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David Schmidt edited this page 2020-08-01 19:30:01 -04:00


Davex is a command shell for ProDOS and SOS, Apple II and Apple /// operating systems. These operating systems have no way to accept commands from you directly, so some sort of command interpreter is required. Davex includes a large number of "housekeeping" commands for managing your disks, directories, and files.

Davex is also a starting place for using other ProDOS programs. When you run another program from Davex (just by typing its name), you will normally be returned automatically to Davex when you Quit the other program.

Note: This page is not a ProDOS tutorial. Please refer to reference manuals or other introductory ProDOS texts for explanations of ProDOS basics like volume, file, pathname, directory, prefix, and filetype.

Hardware Requirements

Any Apple II or compatible system that can run ProDOS and display lower case can run Davex. Davex will be much more convenient for you if you have at least one of the following: 80 column capability, a hard drive, a large RAM drive, two 5.25 inch drives, or at least one 3.5 inch drive.

Optional Hardware

Davex supports the Echo II and SlotBuster II speech synthesizers, using the TEXTALKER or SCAT software that you should already have if you own one of these boards. To use TEXTALKER, just put a copy of PT.OBJ in the same directory as Davex. PT.OBJ is part of the Textalker software which has been licensed from Street Electronics Corporation, the designers of the Echo, for distribution with Davex.

For the SlotBuster, ProSCAT must already be installed in memory; Davex will recognize it but will not install it. (Note to SlotBuster users: Use ProSCAT 1.3 or higher. Reviewing the screen will not work in 80 columns with ProSCAT versions less than 1.3.)

Files Needed for Davex

When you install Davex on a hard disk or RAM disk, you should create a subdirectory for Davex. The name of the subdirectory doesn't matter, but "DAVEX" is the obvious choice. From within Davex, this directory's name can always be abbreviated as "%".

Davex itself is a SYS file in the % directory and is usually called DAVEX, although the name does not matter to Davex. %CONFIG is a BIN file; it stores configuration options like printer slot, your scan list, and a file type table. %HELP is a directory containing help files for individual commands. If you are short on disk space, you may want to leave %HELP off of your work disk. If you do, the "help" command will report "directory not found" when you ask for help on a specific command. (You can also put the help directory on another disk; use the 'config' command to tell Davex the pathname of your help directory.)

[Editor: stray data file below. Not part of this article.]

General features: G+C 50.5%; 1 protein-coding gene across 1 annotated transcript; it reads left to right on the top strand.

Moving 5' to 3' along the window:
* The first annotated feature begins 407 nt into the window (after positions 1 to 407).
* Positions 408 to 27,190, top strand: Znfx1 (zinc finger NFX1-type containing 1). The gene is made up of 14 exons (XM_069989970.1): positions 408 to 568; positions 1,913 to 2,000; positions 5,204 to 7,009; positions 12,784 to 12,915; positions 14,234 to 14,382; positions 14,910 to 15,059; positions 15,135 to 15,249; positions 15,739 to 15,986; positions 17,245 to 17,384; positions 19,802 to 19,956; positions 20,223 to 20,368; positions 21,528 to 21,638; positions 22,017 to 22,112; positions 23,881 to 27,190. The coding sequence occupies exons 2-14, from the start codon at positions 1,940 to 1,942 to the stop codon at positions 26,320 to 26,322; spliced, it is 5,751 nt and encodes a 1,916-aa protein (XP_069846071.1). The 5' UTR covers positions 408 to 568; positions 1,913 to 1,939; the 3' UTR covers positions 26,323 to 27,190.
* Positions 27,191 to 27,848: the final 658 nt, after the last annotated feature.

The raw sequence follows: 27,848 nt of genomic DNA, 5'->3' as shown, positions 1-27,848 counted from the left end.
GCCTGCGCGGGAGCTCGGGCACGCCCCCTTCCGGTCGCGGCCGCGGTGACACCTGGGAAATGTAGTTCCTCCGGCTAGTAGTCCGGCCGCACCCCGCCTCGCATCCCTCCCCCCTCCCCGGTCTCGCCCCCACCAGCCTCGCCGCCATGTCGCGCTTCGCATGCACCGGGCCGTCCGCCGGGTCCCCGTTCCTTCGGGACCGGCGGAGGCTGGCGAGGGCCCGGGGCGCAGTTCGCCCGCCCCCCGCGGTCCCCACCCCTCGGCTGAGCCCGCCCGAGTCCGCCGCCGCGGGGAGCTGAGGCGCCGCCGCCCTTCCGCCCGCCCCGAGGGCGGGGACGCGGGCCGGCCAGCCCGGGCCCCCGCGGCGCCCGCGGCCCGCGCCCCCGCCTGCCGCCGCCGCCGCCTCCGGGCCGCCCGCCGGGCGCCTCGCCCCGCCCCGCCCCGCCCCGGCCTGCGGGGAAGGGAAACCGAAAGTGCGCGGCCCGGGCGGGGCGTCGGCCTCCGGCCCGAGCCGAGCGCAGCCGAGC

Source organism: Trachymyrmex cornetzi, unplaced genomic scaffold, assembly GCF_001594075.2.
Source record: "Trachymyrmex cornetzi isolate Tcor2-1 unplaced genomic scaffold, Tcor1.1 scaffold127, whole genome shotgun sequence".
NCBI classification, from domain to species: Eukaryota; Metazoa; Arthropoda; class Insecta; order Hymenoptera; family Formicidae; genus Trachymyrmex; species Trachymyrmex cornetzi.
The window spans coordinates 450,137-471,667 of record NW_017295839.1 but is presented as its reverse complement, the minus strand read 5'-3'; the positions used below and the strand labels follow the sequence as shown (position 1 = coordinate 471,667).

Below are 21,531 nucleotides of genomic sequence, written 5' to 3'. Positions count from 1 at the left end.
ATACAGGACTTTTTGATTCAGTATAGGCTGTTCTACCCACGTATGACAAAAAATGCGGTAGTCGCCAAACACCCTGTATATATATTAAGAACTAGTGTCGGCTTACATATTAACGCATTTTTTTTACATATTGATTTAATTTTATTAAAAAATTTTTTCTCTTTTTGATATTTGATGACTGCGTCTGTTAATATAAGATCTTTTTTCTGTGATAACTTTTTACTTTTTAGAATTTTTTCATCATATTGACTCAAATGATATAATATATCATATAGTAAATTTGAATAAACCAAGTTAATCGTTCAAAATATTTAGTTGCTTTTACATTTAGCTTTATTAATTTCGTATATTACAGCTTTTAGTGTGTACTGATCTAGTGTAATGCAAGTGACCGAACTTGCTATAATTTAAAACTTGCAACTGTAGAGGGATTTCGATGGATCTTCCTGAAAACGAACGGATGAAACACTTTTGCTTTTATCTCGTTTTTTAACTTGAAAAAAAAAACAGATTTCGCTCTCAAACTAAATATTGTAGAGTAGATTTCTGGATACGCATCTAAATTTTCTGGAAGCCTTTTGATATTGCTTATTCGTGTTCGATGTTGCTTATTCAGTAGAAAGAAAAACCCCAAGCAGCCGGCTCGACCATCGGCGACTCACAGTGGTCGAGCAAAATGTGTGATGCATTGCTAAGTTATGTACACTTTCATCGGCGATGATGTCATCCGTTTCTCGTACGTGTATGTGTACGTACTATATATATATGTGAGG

No other files are required in the % directory. Typically there will be external commands (BIN files or $2E files) and other programs (SYS files) there. If you are using any aliases, there will be a TXT file called "aliases" in your % directory (see help alias). If you are using the Echo speech synthesizer, there should also be a copy of PT.OBJ in the % directory.

Recommended Hard Drive Setup

Copy the entire % directory onto your hard drive. Then, if you want your system to boot up directly into Davex, use the sysalias command (see help sysalias) to create a one-block SYS program, with a name ending in .SYSTEM, in your top-level directory.

For example:

copy % /hard1/davex
sysalias /hard1/davex/davex /hard1/davex.system

(If there are other .SYSTEM files earlier in the directory than davex.system, copy the first one to another disk, delete it, create davex.system using the sysalias command, and finally copy the .SYSTEM file back onto the disk. This way, davex.system will be the first program ProDOS sees when it looks for a program to run.)

Once you have Davex installed, you will probably want to use the "scan" command to tell Davex what directories to search when looking for programs to run. You may also want to (1) edit the %aliases file and (2) use the config command to set miscellaneous options.

RAM Disks

If your RAM disk is backed up by a battery, the instructions for hard disks apply to you. Just install it once, and you're all set.

To set up a disk that will copy Davex to the RAM disk and execute it there, first you need to understand the "copy" and "exec" commands. If there is an %autoexec file, it will be executed automatically when you boot Davex. A typical %autoexec file contains something like this:

copy %=:sys /ram/davex
copy %=:bin /ram/davex
copy %aliases /ram/davex
copy %help /ram/davex/help

The first line copies all SYS files from the % directory to the RAM disk, and the second line copies BIN files. The third line copies the help directory (if you have a small RAM disk, you may not want to copy the help). The last line simply runs the copy of Davex from the RAM disk.

(Note that it would be simpler to just "copy % /ram/davex". But this is a problem because the %autoexec file will be in use, causing the copy to fail.)

Once you are running the copy of Davex from the RAM disk, your % directory is /ram/davex.

A different approach to moving Davex to a RAMdisk would use the "vrestore" command to copy an complete image of your RAMdisk from a file. See help vrestore for more information.

Apple IIgs Users

You will need to delete or rename the START file in your SYSTEM directory. This forces the ProDOS loader to scan your root directory for a startup application instead of running START. You may want to rename START to FINDER and type

scan -a /your.boot.disk/system

so that you can run FINDER (in the SYSTEM directory) just by typing its name.